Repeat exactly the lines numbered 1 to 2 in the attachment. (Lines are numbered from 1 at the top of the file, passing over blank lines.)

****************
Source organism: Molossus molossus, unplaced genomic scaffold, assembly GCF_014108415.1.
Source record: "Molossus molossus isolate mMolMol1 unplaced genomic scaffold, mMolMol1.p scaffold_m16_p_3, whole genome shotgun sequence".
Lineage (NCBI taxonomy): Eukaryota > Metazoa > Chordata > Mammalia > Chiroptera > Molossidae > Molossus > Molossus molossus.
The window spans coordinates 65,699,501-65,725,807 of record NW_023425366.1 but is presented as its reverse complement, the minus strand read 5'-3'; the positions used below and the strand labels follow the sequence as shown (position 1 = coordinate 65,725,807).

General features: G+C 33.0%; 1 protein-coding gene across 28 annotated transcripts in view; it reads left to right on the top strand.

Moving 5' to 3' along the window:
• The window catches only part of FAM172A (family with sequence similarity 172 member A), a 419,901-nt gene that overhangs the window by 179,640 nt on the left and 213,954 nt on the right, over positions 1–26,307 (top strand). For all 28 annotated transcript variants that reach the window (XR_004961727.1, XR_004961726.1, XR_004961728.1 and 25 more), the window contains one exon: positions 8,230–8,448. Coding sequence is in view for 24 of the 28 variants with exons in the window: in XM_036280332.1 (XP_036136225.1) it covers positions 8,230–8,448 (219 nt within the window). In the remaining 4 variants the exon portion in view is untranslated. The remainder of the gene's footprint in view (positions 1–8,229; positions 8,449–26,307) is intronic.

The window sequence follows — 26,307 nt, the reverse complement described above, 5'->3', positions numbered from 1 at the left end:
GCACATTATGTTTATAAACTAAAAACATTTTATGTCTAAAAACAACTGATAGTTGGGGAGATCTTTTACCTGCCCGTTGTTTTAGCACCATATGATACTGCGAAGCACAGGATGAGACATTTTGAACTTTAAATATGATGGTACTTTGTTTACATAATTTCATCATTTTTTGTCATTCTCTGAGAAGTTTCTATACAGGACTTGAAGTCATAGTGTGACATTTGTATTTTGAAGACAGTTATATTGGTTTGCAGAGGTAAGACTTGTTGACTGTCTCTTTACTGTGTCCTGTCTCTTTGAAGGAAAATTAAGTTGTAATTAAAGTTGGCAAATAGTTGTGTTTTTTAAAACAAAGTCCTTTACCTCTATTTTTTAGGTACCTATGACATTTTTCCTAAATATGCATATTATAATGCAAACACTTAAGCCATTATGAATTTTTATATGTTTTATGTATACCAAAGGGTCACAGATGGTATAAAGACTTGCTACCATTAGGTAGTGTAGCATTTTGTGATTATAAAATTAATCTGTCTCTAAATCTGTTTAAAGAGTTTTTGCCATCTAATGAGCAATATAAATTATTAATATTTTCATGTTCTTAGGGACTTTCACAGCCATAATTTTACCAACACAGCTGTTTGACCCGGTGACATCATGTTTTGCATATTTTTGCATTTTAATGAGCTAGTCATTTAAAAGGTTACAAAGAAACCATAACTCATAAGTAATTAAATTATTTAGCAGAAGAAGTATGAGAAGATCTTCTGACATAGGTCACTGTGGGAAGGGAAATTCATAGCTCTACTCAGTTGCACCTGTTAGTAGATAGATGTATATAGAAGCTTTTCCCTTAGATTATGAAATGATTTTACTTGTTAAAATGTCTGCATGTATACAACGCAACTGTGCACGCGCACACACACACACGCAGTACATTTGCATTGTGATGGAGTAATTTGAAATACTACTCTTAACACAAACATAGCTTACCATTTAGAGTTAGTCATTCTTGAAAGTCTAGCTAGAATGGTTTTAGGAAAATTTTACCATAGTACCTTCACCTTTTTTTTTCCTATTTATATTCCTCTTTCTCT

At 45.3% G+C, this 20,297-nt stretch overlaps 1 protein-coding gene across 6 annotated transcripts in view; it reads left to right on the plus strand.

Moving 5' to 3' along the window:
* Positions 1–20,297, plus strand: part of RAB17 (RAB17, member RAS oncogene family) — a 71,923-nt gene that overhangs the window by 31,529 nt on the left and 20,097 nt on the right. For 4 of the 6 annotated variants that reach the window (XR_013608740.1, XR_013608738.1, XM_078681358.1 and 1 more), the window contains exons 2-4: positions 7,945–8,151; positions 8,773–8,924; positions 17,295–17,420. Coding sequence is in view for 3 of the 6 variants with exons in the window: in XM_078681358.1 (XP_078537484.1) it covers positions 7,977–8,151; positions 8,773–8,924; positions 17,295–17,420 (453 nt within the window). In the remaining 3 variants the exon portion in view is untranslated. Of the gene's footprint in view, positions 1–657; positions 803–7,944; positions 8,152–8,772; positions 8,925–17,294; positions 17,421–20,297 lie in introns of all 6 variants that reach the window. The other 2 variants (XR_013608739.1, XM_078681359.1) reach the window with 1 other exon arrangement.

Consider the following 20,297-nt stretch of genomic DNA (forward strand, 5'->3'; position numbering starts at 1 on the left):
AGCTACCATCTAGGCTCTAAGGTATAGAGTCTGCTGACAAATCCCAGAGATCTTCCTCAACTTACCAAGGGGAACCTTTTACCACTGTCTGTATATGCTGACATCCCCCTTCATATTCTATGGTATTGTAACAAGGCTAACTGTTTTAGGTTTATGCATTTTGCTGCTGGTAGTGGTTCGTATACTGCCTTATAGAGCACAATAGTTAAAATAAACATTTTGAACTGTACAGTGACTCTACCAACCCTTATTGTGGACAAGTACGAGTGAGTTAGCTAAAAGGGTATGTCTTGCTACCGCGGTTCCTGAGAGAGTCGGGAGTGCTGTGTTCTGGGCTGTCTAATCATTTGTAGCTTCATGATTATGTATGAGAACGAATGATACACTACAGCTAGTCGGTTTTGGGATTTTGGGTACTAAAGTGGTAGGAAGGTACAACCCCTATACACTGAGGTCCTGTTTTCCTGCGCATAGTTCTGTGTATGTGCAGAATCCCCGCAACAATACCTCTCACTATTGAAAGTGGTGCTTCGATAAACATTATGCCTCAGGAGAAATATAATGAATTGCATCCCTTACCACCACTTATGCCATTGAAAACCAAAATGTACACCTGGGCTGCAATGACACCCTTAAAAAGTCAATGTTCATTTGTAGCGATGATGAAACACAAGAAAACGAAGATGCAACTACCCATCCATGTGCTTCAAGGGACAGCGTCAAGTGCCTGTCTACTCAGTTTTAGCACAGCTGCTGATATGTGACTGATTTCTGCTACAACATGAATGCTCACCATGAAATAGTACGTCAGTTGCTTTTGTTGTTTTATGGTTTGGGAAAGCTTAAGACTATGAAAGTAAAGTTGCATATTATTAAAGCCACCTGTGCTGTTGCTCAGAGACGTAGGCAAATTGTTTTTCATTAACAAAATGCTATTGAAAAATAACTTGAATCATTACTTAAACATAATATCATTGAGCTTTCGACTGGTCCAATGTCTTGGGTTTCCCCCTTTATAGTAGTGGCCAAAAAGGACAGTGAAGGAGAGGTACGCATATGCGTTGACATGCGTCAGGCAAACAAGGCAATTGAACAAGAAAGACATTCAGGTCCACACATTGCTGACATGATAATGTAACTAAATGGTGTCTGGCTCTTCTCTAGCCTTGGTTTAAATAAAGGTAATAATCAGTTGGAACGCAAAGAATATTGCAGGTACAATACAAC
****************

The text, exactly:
Source organism: Molossus molossus, unplaced genomic scaffold, assembly GCF_014108415.1.
Source record: "Molossus molossus isolate mMolMol1 unplaced genomic scaffold, mMolMol1.p scaffold_m16_p_3, whole genome shotgun sequence".